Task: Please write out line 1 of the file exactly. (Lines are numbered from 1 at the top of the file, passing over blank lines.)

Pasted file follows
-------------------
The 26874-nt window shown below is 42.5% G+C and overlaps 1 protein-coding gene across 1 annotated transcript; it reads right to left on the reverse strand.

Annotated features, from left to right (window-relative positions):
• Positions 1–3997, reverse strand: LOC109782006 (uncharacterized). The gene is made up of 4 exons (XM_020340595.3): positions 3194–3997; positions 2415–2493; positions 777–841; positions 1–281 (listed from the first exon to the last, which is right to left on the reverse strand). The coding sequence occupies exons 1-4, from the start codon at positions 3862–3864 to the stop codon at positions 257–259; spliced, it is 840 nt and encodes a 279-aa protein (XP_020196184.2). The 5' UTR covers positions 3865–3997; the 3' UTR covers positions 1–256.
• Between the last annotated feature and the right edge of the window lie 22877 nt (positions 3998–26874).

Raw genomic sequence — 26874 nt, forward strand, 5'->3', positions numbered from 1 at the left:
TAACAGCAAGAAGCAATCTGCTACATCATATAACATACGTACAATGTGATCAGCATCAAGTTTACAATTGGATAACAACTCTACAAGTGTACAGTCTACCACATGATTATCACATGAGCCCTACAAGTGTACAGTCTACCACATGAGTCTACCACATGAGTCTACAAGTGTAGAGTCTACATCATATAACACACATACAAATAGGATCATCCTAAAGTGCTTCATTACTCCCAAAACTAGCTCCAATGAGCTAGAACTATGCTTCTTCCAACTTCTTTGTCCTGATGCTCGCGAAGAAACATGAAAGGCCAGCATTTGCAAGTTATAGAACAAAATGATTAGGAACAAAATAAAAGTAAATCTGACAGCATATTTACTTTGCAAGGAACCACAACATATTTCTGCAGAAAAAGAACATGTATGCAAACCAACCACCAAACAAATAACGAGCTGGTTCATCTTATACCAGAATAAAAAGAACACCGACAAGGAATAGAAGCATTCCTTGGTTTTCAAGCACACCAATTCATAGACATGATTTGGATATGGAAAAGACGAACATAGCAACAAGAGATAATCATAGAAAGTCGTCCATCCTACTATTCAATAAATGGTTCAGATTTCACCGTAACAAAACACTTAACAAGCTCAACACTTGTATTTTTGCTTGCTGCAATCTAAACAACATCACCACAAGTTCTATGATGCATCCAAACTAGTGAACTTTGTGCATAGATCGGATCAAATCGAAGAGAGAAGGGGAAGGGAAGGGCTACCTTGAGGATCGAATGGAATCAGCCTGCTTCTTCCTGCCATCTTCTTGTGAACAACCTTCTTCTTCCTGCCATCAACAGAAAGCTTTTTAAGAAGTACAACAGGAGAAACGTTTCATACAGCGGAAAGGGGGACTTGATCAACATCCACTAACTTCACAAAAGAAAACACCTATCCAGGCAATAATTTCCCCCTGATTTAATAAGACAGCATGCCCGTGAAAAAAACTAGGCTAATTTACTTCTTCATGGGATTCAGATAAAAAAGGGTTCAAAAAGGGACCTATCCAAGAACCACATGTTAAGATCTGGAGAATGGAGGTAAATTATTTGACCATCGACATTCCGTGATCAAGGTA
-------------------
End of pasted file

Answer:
The 26874-nt window shown below is 42.5% G+C and overlaps 1 protein-coding gene across 1 annotated transcript; it reads right to left on the reverse strand.